This tag is associated with 42 posts

Beijing +25: Spotlight on young women and girls

In 1995, the ground-breaking documents adopted at the UN’s World Conference on Women drew attention both to the persistent discrimination facing girls worldwide – and to their potential to advocate for themselves and their communities. In adopting the Beijing Declaration and Platform for Action (BPfA), 189 countries committed to uphold women’s rights and take measures in 12 interrelated areas where urgent action was needed, including the specific area of girls’ rights. Continue reading

Living in the EU

European societies face a variety of political, economic, social and cultural challenges. The multiple crises that challenge Europe, from within and without, have recently put considerable stress on the solidarity between nations, one of the fundamental pillars of European integration. Continue reading

How gene-drive technology could help eradicate malaria

Should we be prepared to change the population composition of a species in order to wipe out a disease that is a terrible burden to mankind? During a well-attended working breakfast organised by the European Parliament’s Panel for the Future of Science and Technology (STOA) on 19 March 2019, experts and citizens delved into the case study of eradicating malaria by applying gene-drive technology. Continue reading

Wine consumers [What Europe does for you]

The identity and reputation of EU wine regions are protected through the EU’s geographical indications (GI), which are recorded in something called the E-Bacchus register. Continue reading

Weight-loss dieters [What Europe does for you]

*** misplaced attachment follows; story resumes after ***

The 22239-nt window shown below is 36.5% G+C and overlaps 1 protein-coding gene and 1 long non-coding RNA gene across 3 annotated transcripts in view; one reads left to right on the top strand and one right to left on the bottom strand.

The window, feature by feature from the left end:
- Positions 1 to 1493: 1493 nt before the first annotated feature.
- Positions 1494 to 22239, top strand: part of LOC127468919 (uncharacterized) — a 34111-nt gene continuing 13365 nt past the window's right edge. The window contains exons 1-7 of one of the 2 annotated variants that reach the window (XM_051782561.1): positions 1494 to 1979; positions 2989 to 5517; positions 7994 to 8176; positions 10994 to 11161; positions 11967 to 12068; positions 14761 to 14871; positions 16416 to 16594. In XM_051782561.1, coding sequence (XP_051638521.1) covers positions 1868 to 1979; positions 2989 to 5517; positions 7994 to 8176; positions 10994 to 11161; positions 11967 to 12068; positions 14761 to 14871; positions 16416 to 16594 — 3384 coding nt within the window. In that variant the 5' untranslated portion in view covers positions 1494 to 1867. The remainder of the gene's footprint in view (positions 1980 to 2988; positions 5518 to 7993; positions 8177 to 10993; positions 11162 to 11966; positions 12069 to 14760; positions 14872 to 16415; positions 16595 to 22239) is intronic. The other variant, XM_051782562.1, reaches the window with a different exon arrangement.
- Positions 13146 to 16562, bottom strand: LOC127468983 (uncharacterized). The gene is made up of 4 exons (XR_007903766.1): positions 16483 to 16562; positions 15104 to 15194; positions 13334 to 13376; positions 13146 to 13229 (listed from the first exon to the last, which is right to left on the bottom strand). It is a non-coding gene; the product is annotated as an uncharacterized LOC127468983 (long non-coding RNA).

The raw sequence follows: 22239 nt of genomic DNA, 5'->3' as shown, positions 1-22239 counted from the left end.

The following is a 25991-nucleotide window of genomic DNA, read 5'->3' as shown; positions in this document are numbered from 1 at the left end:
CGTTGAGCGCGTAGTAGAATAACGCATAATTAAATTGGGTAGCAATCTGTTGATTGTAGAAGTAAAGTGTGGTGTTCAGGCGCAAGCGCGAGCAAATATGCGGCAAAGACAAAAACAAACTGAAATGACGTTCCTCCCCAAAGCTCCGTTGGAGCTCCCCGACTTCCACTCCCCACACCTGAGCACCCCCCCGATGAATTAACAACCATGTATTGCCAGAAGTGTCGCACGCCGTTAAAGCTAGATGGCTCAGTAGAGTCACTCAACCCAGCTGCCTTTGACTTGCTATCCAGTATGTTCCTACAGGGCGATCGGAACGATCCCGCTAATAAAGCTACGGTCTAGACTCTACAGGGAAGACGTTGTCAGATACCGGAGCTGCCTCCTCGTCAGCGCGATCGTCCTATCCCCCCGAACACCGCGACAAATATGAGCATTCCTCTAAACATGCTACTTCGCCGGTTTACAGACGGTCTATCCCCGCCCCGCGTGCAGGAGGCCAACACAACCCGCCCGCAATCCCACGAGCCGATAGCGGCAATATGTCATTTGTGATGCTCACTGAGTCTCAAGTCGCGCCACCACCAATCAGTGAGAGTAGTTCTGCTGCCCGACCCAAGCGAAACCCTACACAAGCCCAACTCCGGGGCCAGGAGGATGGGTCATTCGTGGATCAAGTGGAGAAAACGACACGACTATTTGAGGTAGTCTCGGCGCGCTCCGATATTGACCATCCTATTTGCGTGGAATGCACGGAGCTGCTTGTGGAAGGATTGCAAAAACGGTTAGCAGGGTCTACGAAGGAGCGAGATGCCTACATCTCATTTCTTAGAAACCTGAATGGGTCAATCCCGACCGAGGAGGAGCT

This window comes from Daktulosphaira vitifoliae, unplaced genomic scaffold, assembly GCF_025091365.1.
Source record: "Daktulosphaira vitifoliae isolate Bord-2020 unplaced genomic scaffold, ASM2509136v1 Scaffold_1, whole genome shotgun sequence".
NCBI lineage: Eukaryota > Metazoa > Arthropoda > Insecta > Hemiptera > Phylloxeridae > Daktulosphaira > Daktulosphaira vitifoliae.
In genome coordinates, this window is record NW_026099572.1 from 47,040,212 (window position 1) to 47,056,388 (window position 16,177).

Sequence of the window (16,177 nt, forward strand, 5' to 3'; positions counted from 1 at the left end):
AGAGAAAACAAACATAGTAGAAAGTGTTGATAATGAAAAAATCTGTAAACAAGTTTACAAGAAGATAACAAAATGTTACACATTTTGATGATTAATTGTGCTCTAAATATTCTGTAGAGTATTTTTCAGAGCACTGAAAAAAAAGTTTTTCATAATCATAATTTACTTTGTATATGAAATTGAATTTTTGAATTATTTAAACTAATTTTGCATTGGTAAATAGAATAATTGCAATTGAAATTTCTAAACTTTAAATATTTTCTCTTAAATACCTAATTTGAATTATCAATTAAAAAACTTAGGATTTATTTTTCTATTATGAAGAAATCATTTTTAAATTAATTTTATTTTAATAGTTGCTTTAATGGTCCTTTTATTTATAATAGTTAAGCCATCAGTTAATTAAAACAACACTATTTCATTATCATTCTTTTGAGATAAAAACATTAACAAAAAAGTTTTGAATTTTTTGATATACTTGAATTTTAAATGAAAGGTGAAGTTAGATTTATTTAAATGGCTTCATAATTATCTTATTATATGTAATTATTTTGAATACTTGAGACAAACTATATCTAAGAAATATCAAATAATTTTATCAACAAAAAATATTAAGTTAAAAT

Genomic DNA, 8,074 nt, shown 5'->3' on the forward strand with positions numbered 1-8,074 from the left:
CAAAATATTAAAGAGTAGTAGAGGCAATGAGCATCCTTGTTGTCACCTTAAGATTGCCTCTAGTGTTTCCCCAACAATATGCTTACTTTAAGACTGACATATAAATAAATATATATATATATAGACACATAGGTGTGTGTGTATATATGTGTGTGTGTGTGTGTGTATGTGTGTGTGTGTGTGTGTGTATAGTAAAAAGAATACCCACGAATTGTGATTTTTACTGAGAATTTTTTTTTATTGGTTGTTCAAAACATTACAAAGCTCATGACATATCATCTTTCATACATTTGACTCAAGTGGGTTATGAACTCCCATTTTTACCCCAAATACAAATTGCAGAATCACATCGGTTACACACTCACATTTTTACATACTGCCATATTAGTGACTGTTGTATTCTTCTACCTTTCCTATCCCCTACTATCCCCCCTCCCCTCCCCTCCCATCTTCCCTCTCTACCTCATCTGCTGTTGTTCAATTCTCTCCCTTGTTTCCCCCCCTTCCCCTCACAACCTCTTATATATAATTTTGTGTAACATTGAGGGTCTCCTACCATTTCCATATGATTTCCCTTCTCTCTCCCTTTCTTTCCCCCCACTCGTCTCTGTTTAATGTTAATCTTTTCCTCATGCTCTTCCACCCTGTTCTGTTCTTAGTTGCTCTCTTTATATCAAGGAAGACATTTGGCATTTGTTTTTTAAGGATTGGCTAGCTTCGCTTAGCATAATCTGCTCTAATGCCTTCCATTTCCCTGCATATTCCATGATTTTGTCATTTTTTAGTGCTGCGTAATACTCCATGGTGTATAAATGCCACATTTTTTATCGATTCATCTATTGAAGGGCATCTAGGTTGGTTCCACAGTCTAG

If you are one of the many among us who have already tried all sorts of diets while trying to lose weight, you don’t need anyone telling you ‘just eat less and exercise more’. As everyone knows, it’s much more complicated than that. Continue reading

Diabetes sufferers [What Europe does for you]

Have you had your blood sugar level checked lately? Did you know that a simple test can diagnose diabetes and spare you a lot of health problems, or even save your life? Diabetes is a chronic disease affecting over 33 million EU citizens, characterised by elevated levels of blood sugar that over time can cause serious damage to the heart, blood vessels, eyes, kidneys, and nerves. There are two main types of diabetes: type 1 results from a lack of insulin production and type 2 from the body’s ineffective use of insulin. Type 2 diabetes accounts for almost 90 % of diabetes cases and can often be prevented by a healthy lifestyle, regular physical activity and maintaining a normal body weight. Continue reading

Transplant patients [What Europe does for you]

In the European Union, 16 patients die every day waiting for the organs they need. Around 60 000 patients are on waiting lists. Organ transplantation is becoming an increasingly common way to save human lives or to improve their daily life, but its application is limited by the shortage of available organs. Kidneys are the most frequently transplanted organ. Continue reading

Cosmetics users [What Europe does for you]

With European elections coming up in May 2019, you probably want to know how the European Union impacts your daily life, before you think about voting. In the latest in a series of posts on what Europe does for you, your family, your business and your wellbeing, we look at what Europe does for cosmetics users. Continue reading

People with food allergies [What Europe does for you]

Are you among the more than 17 million Europeans who suffer from food allergies? 3.5 million of those sufferers are under 25 years of age and children are increasingly affected. Continue reading

People with rare diseases [What Europe does for you]

Do you, or someone you know, suffer from a rare disease – that affects fewer than 5 in 10 000 people? Most rare disease patients suffer from even rarer conditions, affecting only 1 person in 100 000 or more. However, as there are over 5 000 rare diseases, the number of people suffering from them is high – it is estimated that 30 million Europeans live with a rare disease. Continue reading